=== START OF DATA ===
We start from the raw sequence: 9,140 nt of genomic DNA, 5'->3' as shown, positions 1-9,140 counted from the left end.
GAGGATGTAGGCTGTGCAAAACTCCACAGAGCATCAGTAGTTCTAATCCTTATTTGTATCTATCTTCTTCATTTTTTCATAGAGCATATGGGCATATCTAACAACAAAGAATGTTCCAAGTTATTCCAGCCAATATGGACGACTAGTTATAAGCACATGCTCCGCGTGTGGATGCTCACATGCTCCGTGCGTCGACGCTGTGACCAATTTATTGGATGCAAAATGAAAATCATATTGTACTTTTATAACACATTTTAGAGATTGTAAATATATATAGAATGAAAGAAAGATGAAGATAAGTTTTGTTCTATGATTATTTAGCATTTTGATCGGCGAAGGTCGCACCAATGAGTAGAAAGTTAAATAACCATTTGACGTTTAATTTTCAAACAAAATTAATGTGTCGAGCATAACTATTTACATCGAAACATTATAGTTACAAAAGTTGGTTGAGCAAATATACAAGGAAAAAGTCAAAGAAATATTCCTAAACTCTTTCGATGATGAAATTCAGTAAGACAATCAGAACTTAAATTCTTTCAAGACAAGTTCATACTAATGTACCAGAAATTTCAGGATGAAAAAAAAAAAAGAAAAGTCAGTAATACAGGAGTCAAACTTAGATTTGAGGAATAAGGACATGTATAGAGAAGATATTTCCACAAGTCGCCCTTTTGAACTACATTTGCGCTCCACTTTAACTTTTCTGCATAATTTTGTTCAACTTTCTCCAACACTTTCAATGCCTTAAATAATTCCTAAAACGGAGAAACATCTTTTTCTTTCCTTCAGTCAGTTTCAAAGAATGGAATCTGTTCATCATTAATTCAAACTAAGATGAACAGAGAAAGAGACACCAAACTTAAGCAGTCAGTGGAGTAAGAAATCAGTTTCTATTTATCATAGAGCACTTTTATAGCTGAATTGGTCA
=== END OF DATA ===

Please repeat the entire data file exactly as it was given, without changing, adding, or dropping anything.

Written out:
We start from the raw sequence: 9,140 nt of genomic DNA, 5'->3' as shown, positions 1-9,140 counted from the left end.
GAGGATGTAGGCTGTGCAAAACTCCACAGAGCATCAGTAGTTCTAATCCTTATTTGTATCTATCTTCTTCATTTTTTCATAGAGCATATGGGCATATCTAACAACAAAGAATGTTCCAAGTTATTCCAGCCAATATGGACGACTAGTTATAAGCACATGCTCCGCGTGTGGATGCTCACATGCTCCGTGCGTCGACGCTGTGACCAATTTATTGGATGCAAAATGAAAATCATATTGTACTTTTATAACACATTTTAGAGATTGTAAATATATATAGAATGAAAGAAAGATGAAGATAAGTTTTGTTCTATGATTATTTAGCATTTTGATCGGCGAAGGTCGCACCAATGAGTAGAAAGTTAAATAACCATTTGACGTTTAATTTTCAAACAAAATTAATGTGTCGAGCATAACTATTTACATCGAAACATTATAGTTACAAAAGTTGGTTGAGCAAATATACAAGGAAAAAGTCAAAGAAATATTCCTAAACTCTTTCGATGATGAAATTCAGTAAGACAATCAGAACTTAAATTCTTTCAAGACAAGTTCATACTAATGTACCAGAAATTTCAGGATGAAAAAAAAAAAAGAAAAGTCAGTAATACAGGAGTCAAACTTAGATTTGAGGAATAAGGACATGTATAGAGAAGATATTTCCACAAGTCGCCCTTTTGAACTACATTTGCGCTCCACTTTAACTTTTCTGCATAATTTTGTTCAACTTTCTCCAACACTTTCAATGCCTTAAATAATTCCTAAAACGGAGAAACATCTTTTTCTTTCCTTCAGTCAGTTTCAAAGAATGGAATCTGTTCATCATTAATTCAAACTAAGATGAACAGAGAAAGAGACACCAAACTTAAGCAGTCAGTGGAGTAAGAAATCAGTTTCTATTTATCATAGAGCACTTTTATAGCTGAATTGGTCA